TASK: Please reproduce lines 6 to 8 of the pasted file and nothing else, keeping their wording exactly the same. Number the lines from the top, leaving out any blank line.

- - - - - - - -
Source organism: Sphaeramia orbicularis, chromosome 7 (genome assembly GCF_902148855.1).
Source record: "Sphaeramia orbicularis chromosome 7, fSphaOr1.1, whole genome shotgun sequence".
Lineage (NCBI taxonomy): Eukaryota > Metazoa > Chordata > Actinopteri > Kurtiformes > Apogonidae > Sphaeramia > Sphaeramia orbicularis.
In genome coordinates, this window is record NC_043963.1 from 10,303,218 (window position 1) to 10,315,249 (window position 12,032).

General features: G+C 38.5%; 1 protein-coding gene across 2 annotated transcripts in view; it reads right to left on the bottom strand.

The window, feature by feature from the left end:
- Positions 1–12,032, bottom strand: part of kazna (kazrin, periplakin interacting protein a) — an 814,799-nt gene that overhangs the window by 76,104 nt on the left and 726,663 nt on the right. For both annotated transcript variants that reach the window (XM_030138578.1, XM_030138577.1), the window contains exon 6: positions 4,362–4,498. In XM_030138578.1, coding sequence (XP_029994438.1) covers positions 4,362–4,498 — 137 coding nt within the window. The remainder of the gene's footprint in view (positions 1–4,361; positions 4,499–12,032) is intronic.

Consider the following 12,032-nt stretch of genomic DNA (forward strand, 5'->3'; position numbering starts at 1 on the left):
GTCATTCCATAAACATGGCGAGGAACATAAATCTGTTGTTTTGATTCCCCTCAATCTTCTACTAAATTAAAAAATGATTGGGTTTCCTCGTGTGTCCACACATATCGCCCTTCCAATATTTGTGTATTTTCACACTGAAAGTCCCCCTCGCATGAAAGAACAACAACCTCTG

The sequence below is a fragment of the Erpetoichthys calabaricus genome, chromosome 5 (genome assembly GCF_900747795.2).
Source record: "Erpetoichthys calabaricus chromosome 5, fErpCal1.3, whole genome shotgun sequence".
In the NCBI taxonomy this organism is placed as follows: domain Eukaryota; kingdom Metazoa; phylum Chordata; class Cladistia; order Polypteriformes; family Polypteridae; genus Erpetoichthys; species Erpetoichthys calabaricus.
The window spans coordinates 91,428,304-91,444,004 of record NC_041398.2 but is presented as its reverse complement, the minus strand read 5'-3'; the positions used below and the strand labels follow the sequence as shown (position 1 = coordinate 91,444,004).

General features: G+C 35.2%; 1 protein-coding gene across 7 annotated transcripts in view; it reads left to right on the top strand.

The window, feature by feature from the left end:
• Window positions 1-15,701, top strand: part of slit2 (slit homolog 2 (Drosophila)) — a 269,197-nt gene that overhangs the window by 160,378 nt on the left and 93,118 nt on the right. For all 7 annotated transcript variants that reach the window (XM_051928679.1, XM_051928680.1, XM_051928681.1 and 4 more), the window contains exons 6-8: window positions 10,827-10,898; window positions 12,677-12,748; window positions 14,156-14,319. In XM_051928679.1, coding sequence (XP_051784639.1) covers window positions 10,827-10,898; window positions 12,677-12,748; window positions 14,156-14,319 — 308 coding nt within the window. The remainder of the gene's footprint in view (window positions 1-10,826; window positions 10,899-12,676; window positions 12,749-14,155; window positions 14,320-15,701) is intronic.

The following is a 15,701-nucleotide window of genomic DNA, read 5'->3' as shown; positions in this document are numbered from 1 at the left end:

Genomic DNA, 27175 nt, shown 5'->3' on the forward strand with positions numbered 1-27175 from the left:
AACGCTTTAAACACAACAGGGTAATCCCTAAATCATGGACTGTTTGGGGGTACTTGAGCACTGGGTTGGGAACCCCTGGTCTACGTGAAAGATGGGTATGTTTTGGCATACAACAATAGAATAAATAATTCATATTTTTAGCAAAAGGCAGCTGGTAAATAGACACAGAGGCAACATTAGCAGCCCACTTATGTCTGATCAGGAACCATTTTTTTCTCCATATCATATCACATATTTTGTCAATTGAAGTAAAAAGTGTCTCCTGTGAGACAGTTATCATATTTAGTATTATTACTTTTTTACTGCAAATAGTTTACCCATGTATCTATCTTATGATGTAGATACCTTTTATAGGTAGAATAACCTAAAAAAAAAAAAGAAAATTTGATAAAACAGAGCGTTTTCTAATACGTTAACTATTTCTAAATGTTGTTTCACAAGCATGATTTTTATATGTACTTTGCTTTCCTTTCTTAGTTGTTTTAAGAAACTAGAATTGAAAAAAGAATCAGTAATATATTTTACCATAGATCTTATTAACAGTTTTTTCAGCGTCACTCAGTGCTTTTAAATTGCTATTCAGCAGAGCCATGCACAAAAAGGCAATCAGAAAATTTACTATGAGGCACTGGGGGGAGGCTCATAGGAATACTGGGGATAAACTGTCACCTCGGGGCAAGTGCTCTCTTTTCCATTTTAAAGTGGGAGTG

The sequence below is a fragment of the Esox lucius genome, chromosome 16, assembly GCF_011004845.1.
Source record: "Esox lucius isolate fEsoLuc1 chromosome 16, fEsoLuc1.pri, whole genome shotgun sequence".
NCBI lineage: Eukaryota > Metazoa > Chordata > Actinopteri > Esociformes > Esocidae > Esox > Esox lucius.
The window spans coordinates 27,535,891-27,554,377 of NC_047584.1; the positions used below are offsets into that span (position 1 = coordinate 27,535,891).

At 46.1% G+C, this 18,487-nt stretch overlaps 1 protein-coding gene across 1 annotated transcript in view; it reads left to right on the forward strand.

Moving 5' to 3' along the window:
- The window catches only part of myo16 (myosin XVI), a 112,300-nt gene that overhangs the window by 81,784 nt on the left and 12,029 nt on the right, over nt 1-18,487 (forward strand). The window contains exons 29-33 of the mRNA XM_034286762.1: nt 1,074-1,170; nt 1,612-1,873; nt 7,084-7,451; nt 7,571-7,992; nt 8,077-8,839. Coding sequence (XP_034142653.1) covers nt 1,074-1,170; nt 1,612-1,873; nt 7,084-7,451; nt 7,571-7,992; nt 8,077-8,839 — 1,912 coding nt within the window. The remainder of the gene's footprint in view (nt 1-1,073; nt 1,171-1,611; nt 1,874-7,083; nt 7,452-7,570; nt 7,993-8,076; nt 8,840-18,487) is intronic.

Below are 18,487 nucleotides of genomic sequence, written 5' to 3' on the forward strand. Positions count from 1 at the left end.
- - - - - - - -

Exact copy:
The window, feature by feature from the left end:
- Positions 1–12,032, bottom strand: part of kazna (kazrin, periplakin interacting protein a) — an 814,799-nt gene that overhangs the window by 76,104 nt on the left and 726,663 nt on the right. For both annotated transcript variants that reach the window (XM_030138578.1, XM_030138577.1), the window contains exon 6: positions 4,362–4,498. In XM_030138578.1, coding sequence (XP_029994438.1) covers positions 4,362–4,498 — 137 coding nt within the window. The remainder of the gene's footprint in view (positions 1–4,361; positions 4,499–12,032) is intronic.

Consider the following 12,032-nt stretch of genomic DNA (forward strand, 5'->3'; position numbering starts at 1 on the left):